By the time I reached this spot, where I fully expected to meet the brigade, the passage of the river had been attempted. Four small boats were the only means of transport. A part of the Buffs had embarked in these and were consequently the first British troops which reached the Oporto side. These instantly pushed forwards; and two companies after reaching the summit of the cliff, by a zigzag path, having attacked and driven the French from the landing place, immediately occupied a large unfinished stone building, destined for the future residence of the bishop. Under this cover, and protected by our artillery posted upon the south bank, these two companies found means of retaining possession of their post until reinforcements arrived, and as more boats were now continually descending tbe stream and repairing to the point of embarkation, the transport of General Hill's brigade was soon completed.
General Edward Paget, who crossed in one of the first boats, formed the troops as they reached the summit of the height, in front of the intended Episcopal Palace. Hitherto no troops had reached the northern bank saving General Hill's brigade, which consequently had alone to sustain the attack of the enemy's whole force during a couple of hours. This delay in passing over reinforcements occurred from Sir Arthur Wellesley's apparent desire to give the Guards an opportunity of sharing in the honours of victory. This last brigade at length arrived, and was detached in double quick time, together with the 29th regiment, 1st battalion of detachments, and 1st battalion lfilh Portuguese regiment, with instructions to force a passage lower down the river, as near the ferry of Villa Nova as possible; but notwithstanding tbe greatest alacrity and zeal, those corps were unfortunately too late to have any influence on the action, which the 3d, 4Sth, and 66th regiments Bad supported in so brave and creditable a manner, and which General Hill can justly boast, was gained without the actual aid of any other brigade than that which had the good fortune to be under his immediate command.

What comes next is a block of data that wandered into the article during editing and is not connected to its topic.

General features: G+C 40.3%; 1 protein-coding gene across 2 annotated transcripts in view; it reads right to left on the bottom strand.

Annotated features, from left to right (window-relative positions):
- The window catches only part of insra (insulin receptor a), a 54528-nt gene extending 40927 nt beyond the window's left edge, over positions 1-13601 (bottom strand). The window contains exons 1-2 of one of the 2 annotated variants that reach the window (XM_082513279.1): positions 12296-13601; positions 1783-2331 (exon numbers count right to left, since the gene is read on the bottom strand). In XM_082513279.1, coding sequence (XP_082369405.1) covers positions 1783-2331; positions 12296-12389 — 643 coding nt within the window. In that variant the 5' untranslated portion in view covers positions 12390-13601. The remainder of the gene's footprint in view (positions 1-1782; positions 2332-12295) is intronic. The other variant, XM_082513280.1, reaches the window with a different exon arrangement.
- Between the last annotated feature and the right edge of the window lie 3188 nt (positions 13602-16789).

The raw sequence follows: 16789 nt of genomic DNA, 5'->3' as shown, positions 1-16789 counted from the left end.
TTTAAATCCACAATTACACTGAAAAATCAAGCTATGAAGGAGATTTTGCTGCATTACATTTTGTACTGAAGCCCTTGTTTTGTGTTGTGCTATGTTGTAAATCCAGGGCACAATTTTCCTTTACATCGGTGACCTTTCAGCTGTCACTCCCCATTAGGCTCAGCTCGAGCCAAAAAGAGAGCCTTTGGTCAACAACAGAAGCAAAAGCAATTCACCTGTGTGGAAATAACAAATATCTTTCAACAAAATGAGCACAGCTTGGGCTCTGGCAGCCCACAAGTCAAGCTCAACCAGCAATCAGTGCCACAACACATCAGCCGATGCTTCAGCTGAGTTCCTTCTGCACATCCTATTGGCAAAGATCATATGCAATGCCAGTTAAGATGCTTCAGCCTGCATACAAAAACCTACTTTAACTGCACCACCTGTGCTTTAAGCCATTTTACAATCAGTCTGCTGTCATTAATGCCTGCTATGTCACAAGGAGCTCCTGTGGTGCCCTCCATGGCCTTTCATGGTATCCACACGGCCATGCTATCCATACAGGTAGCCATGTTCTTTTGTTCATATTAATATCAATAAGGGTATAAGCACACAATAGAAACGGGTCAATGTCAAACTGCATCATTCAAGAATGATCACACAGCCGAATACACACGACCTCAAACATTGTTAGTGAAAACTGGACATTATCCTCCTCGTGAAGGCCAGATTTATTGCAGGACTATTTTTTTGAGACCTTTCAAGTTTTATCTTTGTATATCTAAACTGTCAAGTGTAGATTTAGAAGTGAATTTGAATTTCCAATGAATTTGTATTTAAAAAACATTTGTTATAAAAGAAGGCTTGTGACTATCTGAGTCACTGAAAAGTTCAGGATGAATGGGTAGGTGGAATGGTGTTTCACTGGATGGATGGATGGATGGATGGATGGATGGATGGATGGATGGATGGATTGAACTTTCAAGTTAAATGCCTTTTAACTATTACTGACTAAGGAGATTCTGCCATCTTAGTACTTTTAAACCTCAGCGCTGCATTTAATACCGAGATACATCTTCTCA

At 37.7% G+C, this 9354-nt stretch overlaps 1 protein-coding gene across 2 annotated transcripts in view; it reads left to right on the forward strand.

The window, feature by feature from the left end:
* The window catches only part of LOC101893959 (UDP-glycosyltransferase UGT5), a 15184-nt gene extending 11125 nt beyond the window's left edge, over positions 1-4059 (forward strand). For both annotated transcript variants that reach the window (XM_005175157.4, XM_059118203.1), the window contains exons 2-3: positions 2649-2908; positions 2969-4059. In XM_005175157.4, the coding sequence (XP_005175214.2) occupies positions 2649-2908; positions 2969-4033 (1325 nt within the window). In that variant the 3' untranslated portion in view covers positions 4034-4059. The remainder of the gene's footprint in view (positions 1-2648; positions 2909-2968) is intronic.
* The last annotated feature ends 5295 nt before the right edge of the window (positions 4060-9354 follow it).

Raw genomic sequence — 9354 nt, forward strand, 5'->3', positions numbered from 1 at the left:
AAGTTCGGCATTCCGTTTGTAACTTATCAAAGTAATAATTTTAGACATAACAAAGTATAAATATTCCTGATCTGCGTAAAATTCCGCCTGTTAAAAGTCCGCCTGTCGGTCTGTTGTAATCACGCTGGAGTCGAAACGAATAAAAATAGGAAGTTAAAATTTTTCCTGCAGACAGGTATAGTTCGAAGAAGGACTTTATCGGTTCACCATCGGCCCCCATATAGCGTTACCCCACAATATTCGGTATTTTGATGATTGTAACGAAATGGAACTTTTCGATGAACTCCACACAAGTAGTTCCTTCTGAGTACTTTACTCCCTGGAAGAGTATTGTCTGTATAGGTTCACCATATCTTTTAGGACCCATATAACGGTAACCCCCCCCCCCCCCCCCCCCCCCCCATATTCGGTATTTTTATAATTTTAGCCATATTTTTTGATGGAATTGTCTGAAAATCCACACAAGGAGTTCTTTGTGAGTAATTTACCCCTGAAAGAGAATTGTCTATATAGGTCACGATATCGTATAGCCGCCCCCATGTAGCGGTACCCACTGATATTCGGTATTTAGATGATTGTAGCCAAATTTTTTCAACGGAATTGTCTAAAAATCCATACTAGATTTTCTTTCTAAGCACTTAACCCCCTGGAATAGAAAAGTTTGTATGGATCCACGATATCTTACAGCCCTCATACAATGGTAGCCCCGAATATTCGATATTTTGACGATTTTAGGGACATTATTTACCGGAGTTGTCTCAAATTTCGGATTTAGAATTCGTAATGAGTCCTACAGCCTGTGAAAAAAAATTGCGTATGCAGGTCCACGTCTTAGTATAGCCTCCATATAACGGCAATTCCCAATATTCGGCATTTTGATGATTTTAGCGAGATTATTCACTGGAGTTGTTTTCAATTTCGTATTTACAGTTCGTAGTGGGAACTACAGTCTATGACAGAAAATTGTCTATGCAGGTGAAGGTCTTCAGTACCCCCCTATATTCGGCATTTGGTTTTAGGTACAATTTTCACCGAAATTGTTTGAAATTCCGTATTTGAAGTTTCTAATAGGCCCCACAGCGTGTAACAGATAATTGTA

The conduct of the French in their defence of this city amazed many: it ■was expected they would have made a much more vigourous stand, particularly as their numbers were far greater than ours. In their army were calculated 25,000 effectives, while, including the Portuguese, we hardly amounted. ■ . - , —